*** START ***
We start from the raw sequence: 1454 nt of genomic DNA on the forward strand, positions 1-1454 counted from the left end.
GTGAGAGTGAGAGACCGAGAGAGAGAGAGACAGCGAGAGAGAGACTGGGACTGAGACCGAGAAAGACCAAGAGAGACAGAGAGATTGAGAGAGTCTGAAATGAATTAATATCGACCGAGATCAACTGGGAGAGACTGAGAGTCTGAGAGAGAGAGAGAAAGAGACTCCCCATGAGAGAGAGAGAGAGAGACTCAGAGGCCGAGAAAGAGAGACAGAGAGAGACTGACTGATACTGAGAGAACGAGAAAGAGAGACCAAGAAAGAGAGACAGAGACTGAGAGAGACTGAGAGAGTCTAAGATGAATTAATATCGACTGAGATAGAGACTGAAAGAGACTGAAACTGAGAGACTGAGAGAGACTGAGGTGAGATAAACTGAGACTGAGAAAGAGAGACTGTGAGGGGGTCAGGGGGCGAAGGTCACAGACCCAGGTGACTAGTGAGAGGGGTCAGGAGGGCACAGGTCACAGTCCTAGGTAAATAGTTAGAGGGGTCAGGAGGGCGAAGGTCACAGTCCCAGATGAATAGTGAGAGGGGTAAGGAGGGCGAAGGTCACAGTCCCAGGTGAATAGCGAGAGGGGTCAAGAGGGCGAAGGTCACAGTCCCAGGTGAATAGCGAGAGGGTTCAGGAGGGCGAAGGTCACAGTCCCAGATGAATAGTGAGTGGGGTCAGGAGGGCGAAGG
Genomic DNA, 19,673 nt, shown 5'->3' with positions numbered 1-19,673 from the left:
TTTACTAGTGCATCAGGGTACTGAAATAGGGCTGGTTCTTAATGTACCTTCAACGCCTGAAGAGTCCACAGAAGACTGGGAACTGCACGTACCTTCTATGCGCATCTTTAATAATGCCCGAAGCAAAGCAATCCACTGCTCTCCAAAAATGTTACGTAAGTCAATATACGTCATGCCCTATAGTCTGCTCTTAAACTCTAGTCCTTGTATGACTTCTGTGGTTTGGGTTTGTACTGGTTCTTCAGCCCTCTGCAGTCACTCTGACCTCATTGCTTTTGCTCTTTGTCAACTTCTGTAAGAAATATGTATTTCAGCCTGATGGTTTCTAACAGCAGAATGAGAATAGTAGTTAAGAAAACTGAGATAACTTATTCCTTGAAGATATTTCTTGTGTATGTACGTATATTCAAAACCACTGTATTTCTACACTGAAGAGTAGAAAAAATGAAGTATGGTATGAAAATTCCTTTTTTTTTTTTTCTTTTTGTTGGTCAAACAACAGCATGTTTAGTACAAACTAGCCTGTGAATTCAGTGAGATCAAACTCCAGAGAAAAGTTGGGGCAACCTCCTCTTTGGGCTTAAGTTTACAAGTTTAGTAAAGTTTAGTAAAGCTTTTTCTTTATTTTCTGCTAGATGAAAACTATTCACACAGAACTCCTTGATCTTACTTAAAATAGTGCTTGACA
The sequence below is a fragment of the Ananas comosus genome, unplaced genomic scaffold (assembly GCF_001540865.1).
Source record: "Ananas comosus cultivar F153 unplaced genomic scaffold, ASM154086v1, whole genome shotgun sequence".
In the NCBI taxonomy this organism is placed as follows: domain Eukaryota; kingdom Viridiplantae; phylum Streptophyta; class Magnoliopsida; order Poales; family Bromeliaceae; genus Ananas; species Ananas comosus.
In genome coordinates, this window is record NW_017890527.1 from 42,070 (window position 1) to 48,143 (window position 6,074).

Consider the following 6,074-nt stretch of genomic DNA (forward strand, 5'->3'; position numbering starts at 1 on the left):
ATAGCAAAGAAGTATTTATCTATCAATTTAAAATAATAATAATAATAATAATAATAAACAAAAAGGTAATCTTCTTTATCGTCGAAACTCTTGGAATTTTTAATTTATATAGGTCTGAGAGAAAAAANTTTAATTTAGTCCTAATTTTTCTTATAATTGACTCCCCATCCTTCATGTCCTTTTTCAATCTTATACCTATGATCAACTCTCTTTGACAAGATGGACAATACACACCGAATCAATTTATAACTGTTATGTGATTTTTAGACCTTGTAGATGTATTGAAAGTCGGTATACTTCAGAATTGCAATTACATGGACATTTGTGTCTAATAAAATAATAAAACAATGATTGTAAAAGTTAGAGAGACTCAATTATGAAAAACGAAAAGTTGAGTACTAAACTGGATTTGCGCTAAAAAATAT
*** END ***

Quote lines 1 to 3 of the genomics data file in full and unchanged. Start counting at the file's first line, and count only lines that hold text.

We start from the raw sequence: 1454 nt of genomic DNA on the forward strand, positions 1-1454 counted from the left end.
GTGAGAGTGAGAGACCGAGAGAGAGAGAGACAGCGAGAGAGAGACTGGGACTGAGACCGAGAAAGACCAAGAGAGACAGAGAGATTGAGAGAGTCTGAAATGAATTAATATCGACCGAGATCAACTGGGAGAGACTGAGAGTCTGAGAGAGAGAGAGAAAGAGACTCCCCATGAGAGAGAGAGAGAGAGACTCAGAGGCCGAGAAAGAGAGACAGAGAGAGACTGACTGATACTGAGAGAACGAGAAAGAGAGACCAAGAAAGAGAGACAGAGACTGAGAGAGACTGAGAGAGTCTAAGATGAATTAATATCGACTGAGATAGAGACTGAAAGAGACTGAAACTGAGAGACTGAGAGAGACTGAGGTGAGATAAACTGAGACTGAGAAAGAGAGACTGTGAGGGGGTCAGGGGGCGAAGGTCACAGACCCAGGTGACTAGTGAGAGGGGTCAGGAGGGCACAGGTCACAGTCCTAGGTAAATAGTTAGAGGGGTCAGGAGGGCGAAGGTCACAGTCCCAGATGAATAGTGAGAGGGGTAAGGAGGGCGAAGGTCACAGTCCCAGGTGAATAGCGAGAGGGGTCAAGAGGGCGAAGGTCACAGTCCCAGGTGAATAGCGAGAGGGTTCAGGAGGGCGAAGGTCACAGTCCCAGATGAATAGTGAGTGGGGTCAGGAGGGCGAAGG
Genomic DNA, 19,673 nt, shown 5'->3' with positions numbered 1-19,673 from the left: